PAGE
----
At the 24-week mark, patients underwent MRI of the involved limb to assess postoperative soft tissue and bony changes. Magnetic resonance imaging sequences for each hip included a 3-plane localizer, sagittal short tau inversion recovery (STIR), coronal proton density, axial T2, axial STIR, coronal T1, and coronal STIR.

Patient-reported outcome measures were collected preoperatively and 1 year postoperatively. The SF-12 was used to assess physical and mental health and well-being. The WOMAC was used as a disease-specific assessment. The HHS was used as a joint-specific clinician-based outcome measure.

Patient demographic data, MRI results, and pre- and postoperative clinical outcome scores were presented as frequencies or means and standard deviations where appropriate. Statistical differences between the surgical approaches at baseline and between quantitative MRI results were evaluated using one-way analysis of variance or multivariate analysis of covariance. All statistical analysis was done using SPSS, version 24, software (IBM SPSS Inc, Chicago, Illinois). P≤.05 was deemed to be significant.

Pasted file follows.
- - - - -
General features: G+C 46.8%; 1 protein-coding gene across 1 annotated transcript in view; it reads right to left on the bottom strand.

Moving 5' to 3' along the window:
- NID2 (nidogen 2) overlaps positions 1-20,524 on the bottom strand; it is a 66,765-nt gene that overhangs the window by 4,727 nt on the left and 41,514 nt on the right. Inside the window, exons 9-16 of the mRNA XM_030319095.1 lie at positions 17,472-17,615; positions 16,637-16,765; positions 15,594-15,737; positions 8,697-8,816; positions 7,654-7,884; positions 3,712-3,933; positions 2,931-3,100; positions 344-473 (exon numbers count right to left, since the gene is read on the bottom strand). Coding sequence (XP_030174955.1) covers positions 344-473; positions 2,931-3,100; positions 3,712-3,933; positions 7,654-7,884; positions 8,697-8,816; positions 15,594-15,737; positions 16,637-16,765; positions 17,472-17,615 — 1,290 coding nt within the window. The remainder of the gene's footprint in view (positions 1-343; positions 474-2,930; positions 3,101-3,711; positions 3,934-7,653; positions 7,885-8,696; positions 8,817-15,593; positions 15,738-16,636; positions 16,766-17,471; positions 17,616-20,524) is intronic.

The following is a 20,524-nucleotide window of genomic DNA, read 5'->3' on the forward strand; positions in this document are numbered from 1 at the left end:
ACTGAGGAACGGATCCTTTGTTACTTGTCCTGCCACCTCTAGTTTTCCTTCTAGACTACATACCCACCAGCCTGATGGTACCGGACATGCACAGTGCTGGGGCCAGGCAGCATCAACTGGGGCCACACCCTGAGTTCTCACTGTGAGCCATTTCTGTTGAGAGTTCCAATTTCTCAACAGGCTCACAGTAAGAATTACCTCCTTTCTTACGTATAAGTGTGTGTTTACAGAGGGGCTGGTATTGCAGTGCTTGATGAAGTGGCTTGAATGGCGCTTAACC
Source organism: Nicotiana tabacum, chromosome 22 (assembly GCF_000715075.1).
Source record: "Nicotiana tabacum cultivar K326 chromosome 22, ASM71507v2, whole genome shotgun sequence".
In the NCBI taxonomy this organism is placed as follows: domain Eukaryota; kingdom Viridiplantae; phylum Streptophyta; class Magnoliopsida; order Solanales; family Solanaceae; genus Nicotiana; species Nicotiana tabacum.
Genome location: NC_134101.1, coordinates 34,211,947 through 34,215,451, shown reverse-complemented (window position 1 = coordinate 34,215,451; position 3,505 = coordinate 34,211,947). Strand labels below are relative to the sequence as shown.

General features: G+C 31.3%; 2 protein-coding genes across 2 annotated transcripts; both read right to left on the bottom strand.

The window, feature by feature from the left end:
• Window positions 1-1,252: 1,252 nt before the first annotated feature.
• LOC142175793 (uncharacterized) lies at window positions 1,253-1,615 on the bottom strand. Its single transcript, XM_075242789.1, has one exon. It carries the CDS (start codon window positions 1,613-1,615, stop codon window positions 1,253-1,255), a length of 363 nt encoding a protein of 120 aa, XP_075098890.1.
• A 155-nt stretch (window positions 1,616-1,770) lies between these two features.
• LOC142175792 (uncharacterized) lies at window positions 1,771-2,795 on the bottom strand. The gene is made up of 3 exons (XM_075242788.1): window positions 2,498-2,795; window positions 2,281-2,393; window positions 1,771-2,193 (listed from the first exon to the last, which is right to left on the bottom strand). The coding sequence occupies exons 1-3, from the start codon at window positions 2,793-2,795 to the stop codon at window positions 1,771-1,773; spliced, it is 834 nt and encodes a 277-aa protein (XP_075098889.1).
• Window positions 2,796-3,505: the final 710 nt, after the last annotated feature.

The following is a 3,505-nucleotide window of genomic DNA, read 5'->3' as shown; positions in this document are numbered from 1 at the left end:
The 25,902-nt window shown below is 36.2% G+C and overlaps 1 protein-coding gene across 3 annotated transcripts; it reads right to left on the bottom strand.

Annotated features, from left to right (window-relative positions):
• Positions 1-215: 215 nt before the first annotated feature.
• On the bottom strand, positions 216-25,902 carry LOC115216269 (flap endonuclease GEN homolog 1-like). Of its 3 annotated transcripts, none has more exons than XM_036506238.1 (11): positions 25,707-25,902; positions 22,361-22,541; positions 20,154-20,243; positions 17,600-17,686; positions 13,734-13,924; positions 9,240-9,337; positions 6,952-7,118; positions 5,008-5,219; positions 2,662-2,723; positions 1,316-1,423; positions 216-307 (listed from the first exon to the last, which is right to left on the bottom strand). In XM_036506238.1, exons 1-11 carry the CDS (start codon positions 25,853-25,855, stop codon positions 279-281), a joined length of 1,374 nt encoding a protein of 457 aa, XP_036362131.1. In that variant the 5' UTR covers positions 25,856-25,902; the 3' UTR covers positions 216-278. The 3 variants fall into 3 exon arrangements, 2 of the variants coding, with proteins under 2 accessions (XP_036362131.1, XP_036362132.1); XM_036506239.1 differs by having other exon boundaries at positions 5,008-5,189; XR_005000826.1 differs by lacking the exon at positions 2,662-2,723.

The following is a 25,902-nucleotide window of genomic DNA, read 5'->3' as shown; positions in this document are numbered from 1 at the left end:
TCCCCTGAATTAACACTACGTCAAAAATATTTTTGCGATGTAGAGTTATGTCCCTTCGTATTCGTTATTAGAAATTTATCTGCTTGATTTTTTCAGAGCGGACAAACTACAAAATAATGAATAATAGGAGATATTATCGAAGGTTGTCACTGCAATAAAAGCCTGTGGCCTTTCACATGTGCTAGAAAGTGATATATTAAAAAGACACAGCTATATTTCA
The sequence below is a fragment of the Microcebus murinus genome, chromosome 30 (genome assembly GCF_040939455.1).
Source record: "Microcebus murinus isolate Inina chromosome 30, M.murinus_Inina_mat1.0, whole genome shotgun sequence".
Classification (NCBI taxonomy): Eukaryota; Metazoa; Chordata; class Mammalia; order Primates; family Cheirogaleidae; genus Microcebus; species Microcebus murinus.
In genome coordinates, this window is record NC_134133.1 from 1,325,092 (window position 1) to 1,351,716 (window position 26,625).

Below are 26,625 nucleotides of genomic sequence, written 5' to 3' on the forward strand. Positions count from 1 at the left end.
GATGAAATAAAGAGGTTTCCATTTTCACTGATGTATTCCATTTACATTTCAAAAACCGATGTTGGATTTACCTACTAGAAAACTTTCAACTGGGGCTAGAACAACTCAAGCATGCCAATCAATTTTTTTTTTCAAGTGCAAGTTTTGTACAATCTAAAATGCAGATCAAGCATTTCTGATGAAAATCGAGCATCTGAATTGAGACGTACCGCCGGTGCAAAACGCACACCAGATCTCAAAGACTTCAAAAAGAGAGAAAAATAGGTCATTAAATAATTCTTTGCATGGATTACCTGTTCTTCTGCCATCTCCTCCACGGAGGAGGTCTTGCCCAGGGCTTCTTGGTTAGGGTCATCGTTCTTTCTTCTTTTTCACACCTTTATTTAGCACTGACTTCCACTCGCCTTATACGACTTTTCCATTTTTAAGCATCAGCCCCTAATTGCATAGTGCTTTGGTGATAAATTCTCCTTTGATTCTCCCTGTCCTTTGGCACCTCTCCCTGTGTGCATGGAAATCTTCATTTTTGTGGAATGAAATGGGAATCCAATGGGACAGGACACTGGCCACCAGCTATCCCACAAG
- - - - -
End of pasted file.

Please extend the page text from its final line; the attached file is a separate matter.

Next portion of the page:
Results

The mean age of the entire sample was 64.72±8.35 years, and 12 (48%) were female. The sample consisted of 12 (48%) right hips and 13 (52%) left hips. There were no significant differences between the surgical approach groups in terms of age, sex, height, weight, BMI, or operative limb. Patient baseline characteristics are presented in Table 1.

Patient Demographics at Baseline

Table 1:

Patient Demographics at Baseline

Patient-reported outcome measures were collected and analyzed at baseline (n=23) and at the 1-year postoperative time point (n=22). No significant differences were present at baseline or 1 year postoperatively between the 3 surgical approach groups. Outcome scores for the cohorts are presented in Table 2. Scores for each approach separately can be found in Table A, Table B, and Table C (available in the online version of the article).

Patient-Reported Outcomes at Baseline and 1 Year Postoperatively

Table 2:

Patient-Reported Outcomes at Baseline and 1 Year Postoperatively